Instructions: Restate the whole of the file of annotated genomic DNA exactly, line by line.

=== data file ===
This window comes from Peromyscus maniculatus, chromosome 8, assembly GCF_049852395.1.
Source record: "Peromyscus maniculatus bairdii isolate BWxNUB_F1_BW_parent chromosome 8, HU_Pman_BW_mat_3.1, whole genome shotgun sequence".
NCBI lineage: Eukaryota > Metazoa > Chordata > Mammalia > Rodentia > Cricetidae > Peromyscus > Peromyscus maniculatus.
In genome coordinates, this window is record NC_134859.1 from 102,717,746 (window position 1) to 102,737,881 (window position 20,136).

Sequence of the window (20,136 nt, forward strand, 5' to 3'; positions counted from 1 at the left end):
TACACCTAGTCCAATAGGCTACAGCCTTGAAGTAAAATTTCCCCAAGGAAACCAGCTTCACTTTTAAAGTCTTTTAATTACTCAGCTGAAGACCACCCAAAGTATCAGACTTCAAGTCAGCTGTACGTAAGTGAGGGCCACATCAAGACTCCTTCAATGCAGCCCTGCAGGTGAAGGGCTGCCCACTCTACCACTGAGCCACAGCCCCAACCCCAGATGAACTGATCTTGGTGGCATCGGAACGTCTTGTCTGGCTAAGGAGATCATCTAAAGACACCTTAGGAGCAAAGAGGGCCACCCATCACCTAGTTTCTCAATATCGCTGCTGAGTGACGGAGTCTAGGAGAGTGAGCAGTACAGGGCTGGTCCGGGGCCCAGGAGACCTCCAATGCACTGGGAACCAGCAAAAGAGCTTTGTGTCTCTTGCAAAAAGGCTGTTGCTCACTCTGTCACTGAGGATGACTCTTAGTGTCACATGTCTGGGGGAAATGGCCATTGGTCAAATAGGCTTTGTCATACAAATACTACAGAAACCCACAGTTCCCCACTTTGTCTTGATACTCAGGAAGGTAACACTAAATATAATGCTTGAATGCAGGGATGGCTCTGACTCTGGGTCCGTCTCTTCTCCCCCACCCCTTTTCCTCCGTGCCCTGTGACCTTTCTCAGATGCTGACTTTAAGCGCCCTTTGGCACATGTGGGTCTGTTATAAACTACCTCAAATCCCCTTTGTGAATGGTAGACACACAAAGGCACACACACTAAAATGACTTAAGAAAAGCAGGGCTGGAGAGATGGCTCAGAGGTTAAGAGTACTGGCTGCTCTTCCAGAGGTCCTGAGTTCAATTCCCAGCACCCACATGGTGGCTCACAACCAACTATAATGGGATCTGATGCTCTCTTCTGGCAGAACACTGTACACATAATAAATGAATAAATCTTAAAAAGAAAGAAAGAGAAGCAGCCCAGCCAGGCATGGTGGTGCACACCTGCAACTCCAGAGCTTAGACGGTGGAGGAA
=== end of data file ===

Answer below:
This window comes from Peromyscus maniculatus, chromosome 8, assembly GCF_049852395.1.
Source record: "Peromyscus maniculatus bairdii isolate BWxNUB_F1_BW_parent chromosome 8, HU_Pman_BW_mat_3.1, whole genome shotgun sequence".
NCBI lineage: Eukaryota > Metazoa > Chordata > Mammalia > Rodentia > Cricetidae > Peromyscus > Peromyscus maniculatus.
In genome coordinates, this window is record NC_134859.1 from 102,717,746 (window position 1) to 102,737,881 (window position 20,136).

Sequence of the window (20,136 nt, forward strand, 5' to 3'; positions counted from 1 at the left end):
TACACCTAGTCCAATAGGCTACAGCCTTGAAGTAAAATTTCCCCAAGGAAACCAGCTTCACTTTTAAAGTCTTTTAATTACTCAGCTGAAGACCACCCAAAGTATCAGACTTCAAGTCAGCTGTACGTAAGTGAGGGCCACATCAAGACTCCTTCAATGCAGCCCTGCAGGTGAAGGGCTGCCCACTCTACCACTGAGCCACAGCCCCAACCCCAGATGAACTGATCTTGGTGGCATCGGAACGTCTTGTCTGGCTAAGGAGATCATCTAAAGACACCTTAGGAGCAAAGAGGGCCACCCATCACCTAGTTTCTCAATATCGCTGCTGAGTGACGGAGTCTAGGAGAGTGAGCAGTACAGGGCTGGTCCGGGGCCCAGGAGACCTCCAATGCACTGGGAACCAGCAAAAGAGCTTTGTGTCTCTTGCAAAAAGGCTGTTGCTCACTCTGTCACTGAGGATGACTCTTAGTGTCACATGTCTGGGGGAAATGGCCATTGGTCAAATAGGCTTTGTCATACAAATACTACAGAAACCCACAGTTCCCCACTTTGTCTTGATACTCAGGAAGGTAACACTAAATATAATGCTTGAATGCAGGGATGGCTCTGACTCTGGGTCCGTCTCTTCTCCCCCACCCCTTTTCCTCCGTGCCCTGTGACCTTTCTCAGATGCTGACTTTAAGCGCCCTTTGGCACATGTGGGTCTGTTATAAACTACCTCAAATCCCCTTTGTGAATGGTAGACACACAAAGGCACACACACTAAAATGACTTAAGAAAAGCAGGGCTGGAGAGATGGCTCAGAGGTTAAGAGTACTGGCTGCTCTTCCAGAGGTCCTGAGTTCAATTCCCAGCACCCACATGGTGGCTCACAACCAACTATAATGGGATCTGATGCTCTCTTCTGGCAGAACACTGTACACATAATAAATGAATAAATCTTAAAAAGAAAGAAAGAGAAGCAGCCCAGCCAGGCATGGTGGTGCACACCTGCAACTCCAGAGCTTAGACGGTGGAGGAA